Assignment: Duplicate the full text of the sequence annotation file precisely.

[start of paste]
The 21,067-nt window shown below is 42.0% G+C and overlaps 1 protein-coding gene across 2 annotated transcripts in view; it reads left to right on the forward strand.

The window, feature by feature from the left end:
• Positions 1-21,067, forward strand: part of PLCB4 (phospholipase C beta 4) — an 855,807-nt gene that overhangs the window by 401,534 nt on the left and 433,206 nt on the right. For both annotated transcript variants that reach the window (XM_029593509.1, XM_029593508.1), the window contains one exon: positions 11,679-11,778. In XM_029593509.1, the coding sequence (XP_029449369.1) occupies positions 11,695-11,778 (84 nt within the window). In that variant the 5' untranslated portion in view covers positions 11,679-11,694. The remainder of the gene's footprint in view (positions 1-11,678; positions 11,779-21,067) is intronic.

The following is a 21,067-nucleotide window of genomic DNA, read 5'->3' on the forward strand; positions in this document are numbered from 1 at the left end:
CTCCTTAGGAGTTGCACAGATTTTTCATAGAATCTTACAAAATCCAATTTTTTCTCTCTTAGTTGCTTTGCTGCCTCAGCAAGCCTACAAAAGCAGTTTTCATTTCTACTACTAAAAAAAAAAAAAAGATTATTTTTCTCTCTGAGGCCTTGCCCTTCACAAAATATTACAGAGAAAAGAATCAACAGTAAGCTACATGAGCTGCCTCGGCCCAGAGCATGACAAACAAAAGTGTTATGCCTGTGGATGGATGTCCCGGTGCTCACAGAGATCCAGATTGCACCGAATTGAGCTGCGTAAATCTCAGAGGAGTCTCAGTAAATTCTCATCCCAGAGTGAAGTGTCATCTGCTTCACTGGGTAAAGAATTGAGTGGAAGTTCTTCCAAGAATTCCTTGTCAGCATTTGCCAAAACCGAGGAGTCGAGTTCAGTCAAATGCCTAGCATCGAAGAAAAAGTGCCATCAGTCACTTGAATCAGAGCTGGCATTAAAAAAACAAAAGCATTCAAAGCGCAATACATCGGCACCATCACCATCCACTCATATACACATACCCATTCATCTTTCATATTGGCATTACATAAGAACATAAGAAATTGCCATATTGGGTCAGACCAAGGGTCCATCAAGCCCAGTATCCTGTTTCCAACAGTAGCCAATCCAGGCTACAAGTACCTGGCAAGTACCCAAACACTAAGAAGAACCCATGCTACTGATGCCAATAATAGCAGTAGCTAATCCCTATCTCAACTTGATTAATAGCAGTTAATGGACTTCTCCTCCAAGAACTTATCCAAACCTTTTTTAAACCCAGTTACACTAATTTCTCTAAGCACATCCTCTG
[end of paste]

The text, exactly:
The 21,067-nt window shown below is 42.0% G+C and overlaps 1 protein-coding gene across 2 annotated transcripts in view; it reads left to right on the forward strand.

The window, feature by feature from the left end:
• Positions 1-21,067, forward strand: part of PLCB4 (phospholipase C beta 4) — an 855,807-nt gene that overhangs the window by 401,534 nt on the left and 433,206 nt on the right. For both annotated transcript variants that reach the window (XM_029593509.1, XM_029593508.1), the window contains one exon: positions 11,679-11,778. In XM_029593509.1, the coding sequence (XP_029449369.1) occupies positions 11,695-11,778 (84 nt within the window). In that variant the 5' untranslated portion in view covers positions 11,679-11,694. The remainder of the gene's footprint in view (positions 1-11,678; positions 11,779-21,067) is intronic.

The following is a 21,067-nucleotide window of genomic DNA, read 5'->3' on the forward strand; positions in this document are numbered from 1 at the left end:
CTCCTTAGGAGTTGCACAGATTTTTCATAGAATCTTACAAAATCCAATTTTTTCTCTCTTAGTTGCTTTGCTGCCTCAGCAAGCCTACAAAAGCAGTTTTCATTTCTACTACTAAAAAAAAAAAAAAGATTATTTTTCTCTCTGAGGCCTTGCCCTTCACAAAATATTACAGAGAAAAGAATCAACAGTAAGCTACATGAGCTGCCTCGGCCCAGAGCATGACAAACAAAAGTGTTATGCCTGTGGATGGATGTCCCGGTGCTCACAGAGATCCAGATTGCACCGAATTGAGCTGCGTAAATCTCAGAGGAGTCTCAGTAAATTCTCATCCCAGAGTGAAGTGTCATCTGCTTCACTGGGTAAAGAATTGAGTGGAAGTTCTTCCAAGAATTCCTTGTCAGCATTTGCCAAAACCGAGGAGTCGAGTTCAGTCAAATGCCTAGCATCGAAGAAAAAGTGCCATCAGTCACTTGAATCAGAGCTGGCATTAAAAAAACAAAAGCATTCAAAGCGCAATACATCGGCACCATCACCATCCACTCATATACACATACCCATTCATCTTTCATATTGGCATTACATAAGAACATAAGAAATTGCCATATTGGGTCAGACCAAGGGTCCATCAAGCCCAGTATCCTGTTTCCAACAGTAGCCAATCCAGGCTACAAGTACCTGGCAAGTACCCAAACACTAAGAAGAACCCATGCTACTGATGCCAATAATAGCAGTAGCTAATCCCTATCTCAACTTGATTAATAGCAGTTAATGGACTTCTCCTCCAAGAACTTATCCAAACCTTTTTTAAACCCAGTTACACTAATTTCTCTAAGCACATCCTCTG